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This give-up attitude is a bad habit that just keeps coming around. Being in debt could make you feel like you are failing at maintaining your home, family, and life in general.

If you are looking to get out of a rut and feel motivated, take a look at this article: Why Is Internal Motivation So Powerful (And How to Find It)

3. Underlying Psychological Conditions

Psychological conditions such as depression and ADD can make it difficult to start breaking bad habits.

A depressed person may find it difficult to summon the energy to cook a healthy meal, resulting in food being ordered in or consumption of packaged foods. This could lead to a habit that adversely affects health and is difficult to overcome.

A person with ADD may start to clean their house but get distracted soon after, leaving the task incomplete, eventually leading to a state where it is acceptable to live in a house that is untidy and dirty.

The fear of missing out (FOMO) is very real to some people. Obsessively checking their social media and news sources, they may believe that not knowing of something as soon as it is published can be catastrophic to their social standing.

4. Bad Habits Make Us Feel Good

One of the reasons it is difficult to break habits is that a lot of them make us feel good.[1]

We’ve all been there – the craving for a tub of ice cream after a breakup or a casual drag on a joint, never to be repeated until we miss how good it made us feel. We succumb to the craving for the pleasure felt while indulging in it, cementing it as a habit even while we are aware it isn’t good for us.

Overeating is a very common bad habit. Just another pack of chips, a couple of candies, a large soda… none of these are necessary for survival. We want them because they give us comfort. They’re familiar, they taste good, and we don’t even notice when we progress from just one extra slice of pizza to four.

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You can read this article to learn more: We Do What We Know Is Bad for Us, Why?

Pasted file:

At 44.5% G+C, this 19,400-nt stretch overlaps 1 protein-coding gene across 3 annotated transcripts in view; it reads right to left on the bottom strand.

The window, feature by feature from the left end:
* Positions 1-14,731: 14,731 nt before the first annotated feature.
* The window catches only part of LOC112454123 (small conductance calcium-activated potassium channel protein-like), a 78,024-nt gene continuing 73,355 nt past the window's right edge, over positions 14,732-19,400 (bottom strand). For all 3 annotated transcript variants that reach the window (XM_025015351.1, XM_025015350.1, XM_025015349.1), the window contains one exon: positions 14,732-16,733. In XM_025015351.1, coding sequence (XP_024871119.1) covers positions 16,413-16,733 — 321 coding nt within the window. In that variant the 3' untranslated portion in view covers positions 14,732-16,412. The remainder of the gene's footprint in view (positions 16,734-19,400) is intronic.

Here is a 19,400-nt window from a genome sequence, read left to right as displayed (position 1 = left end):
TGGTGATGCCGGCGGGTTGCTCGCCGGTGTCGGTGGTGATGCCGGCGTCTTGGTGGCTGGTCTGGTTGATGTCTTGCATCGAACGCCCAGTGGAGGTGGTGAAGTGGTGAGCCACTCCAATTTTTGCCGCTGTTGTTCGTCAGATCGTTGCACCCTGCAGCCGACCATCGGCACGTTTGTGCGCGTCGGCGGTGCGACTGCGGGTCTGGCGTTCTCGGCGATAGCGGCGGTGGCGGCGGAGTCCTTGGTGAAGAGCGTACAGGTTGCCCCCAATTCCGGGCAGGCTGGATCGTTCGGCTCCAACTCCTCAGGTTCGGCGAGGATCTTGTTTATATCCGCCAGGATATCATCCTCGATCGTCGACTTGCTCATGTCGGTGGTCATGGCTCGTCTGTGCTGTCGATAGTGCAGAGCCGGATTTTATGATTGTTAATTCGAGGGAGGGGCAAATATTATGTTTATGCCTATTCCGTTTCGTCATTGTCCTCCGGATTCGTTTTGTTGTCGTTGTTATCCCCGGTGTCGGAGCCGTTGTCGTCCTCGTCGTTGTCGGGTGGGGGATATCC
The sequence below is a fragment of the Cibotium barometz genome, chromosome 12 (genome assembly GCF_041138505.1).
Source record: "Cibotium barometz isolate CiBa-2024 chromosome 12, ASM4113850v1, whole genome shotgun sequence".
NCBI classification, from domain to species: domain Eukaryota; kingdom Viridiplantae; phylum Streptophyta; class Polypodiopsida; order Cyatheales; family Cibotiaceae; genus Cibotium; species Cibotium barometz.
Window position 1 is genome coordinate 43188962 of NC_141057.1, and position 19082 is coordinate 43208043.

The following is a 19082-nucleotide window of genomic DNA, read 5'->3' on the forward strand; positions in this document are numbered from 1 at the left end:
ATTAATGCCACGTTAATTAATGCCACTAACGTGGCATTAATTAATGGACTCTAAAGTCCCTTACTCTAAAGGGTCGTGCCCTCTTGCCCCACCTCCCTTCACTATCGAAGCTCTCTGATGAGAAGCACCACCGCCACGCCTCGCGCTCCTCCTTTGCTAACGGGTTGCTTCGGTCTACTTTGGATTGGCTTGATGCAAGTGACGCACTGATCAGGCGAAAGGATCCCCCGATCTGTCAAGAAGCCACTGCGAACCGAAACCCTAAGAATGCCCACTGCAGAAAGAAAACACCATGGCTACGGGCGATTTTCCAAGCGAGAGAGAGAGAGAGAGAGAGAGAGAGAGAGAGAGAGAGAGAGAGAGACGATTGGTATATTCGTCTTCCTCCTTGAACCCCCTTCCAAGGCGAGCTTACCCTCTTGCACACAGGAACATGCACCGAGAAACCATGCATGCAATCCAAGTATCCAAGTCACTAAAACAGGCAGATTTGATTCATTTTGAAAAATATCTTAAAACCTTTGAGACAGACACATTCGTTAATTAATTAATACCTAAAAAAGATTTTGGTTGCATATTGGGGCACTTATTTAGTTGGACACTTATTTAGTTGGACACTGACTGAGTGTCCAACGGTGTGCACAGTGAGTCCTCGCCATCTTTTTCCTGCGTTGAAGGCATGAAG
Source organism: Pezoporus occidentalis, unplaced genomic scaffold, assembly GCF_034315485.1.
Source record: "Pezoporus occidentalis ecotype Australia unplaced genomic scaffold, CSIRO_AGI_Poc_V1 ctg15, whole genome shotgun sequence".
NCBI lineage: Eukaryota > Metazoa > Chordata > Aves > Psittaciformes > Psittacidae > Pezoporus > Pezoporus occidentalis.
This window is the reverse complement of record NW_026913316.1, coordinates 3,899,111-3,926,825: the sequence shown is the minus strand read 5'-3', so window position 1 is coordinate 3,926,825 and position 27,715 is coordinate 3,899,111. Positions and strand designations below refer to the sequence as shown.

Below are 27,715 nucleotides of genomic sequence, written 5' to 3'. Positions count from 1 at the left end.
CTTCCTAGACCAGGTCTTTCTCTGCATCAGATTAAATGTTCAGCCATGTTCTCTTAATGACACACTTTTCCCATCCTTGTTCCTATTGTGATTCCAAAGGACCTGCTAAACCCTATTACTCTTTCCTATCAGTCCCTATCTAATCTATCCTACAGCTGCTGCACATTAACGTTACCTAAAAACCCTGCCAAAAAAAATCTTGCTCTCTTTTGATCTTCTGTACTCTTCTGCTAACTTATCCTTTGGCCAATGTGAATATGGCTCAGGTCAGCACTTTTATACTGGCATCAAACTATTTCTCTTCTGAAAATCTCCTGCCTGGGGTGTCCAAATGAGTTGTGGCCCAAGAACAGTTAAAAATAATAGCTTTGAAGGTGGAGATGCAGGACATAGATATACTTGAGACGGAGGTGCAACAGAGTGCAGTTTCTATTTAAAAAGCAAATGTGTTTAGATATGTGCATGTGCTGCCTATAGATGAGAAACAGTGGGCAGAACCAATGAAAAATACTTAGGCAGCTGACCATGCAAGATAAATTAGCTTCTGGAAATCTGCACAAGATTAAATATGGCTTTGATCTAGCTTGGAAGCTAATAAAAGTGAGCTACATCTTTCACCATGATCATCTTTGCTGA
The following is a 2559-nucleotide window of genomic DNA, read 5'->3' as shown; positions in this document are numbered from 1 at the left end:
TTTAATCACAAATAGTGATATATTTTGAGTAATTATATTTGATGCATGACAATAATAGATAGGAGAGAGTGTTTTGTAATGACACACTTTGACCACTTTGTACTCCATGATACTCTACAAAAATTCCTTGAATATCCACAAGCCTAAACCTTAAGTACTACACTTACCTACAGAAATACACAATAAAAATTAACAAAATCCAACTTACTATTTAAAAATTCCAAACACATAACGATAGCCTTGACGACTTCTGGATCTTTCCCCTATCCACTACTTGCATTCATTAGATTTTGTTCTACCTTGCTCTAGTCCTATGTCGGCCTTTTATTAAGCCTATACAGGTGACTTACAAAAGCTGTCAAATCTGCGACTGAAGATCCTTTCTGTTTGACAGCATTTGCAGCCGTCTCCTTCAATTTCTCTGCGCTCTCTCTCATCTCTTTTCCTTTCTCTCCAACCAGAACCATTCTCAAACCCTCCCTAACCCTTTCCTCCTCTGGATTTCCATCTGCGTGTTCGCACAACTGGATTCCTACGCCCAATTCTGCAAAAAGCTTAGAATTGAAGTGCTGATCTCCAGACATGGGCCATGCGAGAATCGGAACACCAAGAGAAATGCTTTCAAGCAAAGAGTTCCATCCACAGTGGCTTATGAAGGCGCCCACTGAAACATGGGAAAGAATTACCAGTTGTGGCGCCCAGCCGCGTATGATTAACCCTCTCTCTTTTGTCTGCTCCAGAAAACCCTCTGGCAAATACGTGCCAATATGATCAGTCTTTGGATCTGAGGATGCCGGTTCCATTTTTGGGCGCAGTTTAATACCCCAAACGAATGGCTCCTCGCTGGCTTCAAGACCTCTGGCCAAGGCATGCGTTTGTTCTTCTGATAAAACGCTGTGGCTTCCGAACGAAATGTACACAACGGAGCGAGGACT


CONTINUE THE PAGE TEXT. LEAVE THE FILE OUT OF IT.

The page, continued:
5. Upward Comparisons

Comparisons are a bad habit that many of us have been exposed to since we were children. Parents might have compared us to siblings, teachers may have compared us to classmates, and bosses could compare us to past and present employees.

The people who have developed the bad habit of comparing themselves to others have been given incorrect yardsticks for measurement from the start.

These people will always find it difficult to break out of this bad habit because there will always be someone who has it better than they do: a better house, better car, better job, higher income and so on.

Research shows that in the age of social media, social comparisons are much easier and can ultimately harm self-esteem if scrolling becomes a bad habit[2].

6. No Alternative

This is a real and valid reason why breaking bad habits is difficult. These habits could fulfill a need that may not be met any other way.

Someone who has physical or psychological limitations, such as a disability or social anxiety, may find it hard to quit obsessive content consumption for better habits.

Alternately, a perfectly healthy person may be unable to quit smoking because alternates are just not working out.